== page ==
[Spoilers] The Irishman Discussion

This film is a big ask of people (Three and a Half Hours Long), but I really wanted to gauge people’s responses to it. I watched this in one sitting when it came out, and while I was thought it was pretty good on an immediate reaction, it has stuck with me for a few days as I think about the 2nd act and last 30 minutes. Also that Action Bronson cameo. Holy shit.

I enjoy Martin Scorsese’s films. I know that they’re typical ‘dad movies’ and now face the brunt of scrutiny when people point out how dated a lot of them are. I understand that criticism and respect it, but they’re just comfy background films for me now, as weird as that sounds… A lot of MS’s films are bad people doing bad things for 2+ hours, and that can be a lot to ask of people. But there was something about how this movie seemed to be a response to the glorification of mobsters in his own films that really stuck out to me. I know MS can be introspective. His work on Silence really seemed to be a self-analytical introspection of his own faith, as well as the characters in that film. This feels like MS is reflecting on his work in creating some of the most important works in the ‘mob film’ genre. It also feels like a film created by someone who hates Goodfellas.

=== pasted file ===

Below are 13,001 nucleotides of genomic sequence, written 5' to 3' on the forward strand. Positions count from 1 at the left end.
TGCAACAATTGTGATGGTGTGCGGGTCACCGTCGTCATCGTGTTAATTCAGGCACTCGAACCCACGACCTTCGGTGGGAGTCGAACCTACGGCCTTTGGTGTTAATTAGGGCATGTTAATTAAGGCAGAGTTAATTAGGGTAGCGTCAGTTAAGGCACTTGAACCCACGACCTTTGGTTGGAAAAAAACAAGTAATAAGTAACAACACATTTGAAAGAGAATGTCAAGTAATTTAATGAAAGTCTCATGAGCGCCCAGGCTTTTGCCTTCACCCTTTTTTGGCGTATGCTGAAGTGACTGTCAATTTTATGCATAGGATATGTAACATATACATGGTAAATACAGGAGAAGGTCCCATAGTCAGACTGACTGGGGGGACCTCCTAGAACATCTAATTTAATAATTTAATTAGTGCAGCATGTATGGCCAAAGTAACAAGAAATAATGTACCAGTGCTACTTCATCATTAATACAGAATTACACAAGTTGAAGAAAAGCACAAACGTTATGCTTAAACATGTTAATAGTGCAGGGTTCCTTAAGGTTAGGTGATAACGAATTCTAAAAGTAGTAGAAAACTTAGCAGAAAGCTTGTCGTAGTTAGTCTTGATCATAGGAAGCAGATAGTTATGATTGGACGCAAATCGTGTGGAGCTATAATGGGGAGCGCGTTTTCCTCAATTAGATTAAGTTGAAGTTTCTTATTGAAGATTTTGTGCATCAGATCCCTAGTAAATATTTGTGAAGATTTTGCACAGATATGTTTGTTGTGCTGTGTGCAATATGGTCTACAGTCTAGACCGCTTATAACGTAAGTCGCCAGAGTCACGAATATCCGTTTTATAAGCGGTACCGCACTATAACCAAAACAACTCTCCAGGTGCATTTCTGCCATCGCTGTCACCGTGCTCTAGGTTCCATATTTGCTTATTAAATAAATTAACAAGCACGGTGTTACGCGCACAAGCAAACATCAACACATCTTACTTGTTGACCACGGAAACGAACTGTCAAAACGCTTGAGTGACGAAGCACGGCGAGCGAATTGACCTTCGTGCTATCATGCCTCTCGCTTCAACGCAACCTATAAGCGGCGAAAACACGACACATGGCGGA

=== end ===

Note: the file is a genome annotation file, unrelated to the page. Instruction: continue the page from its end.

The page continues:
While Goodfellas treats murder of important characters like a joke, (Joe Persi’s character basically going, ‘Oh fuck.’ before being shot in the back of the head.) Irishman instead takes a whole third of the movie to linger on the murder of Jimmy Hoffa. From the inklings of the idea being passed around at Frank’s party, to the preparation stages, to the actual act itself. The whole affair felt hollow, cold, and gross… because despite the true story of Jimmy Hoffa, you really like Pacino’s take on him. He’s a really likable character.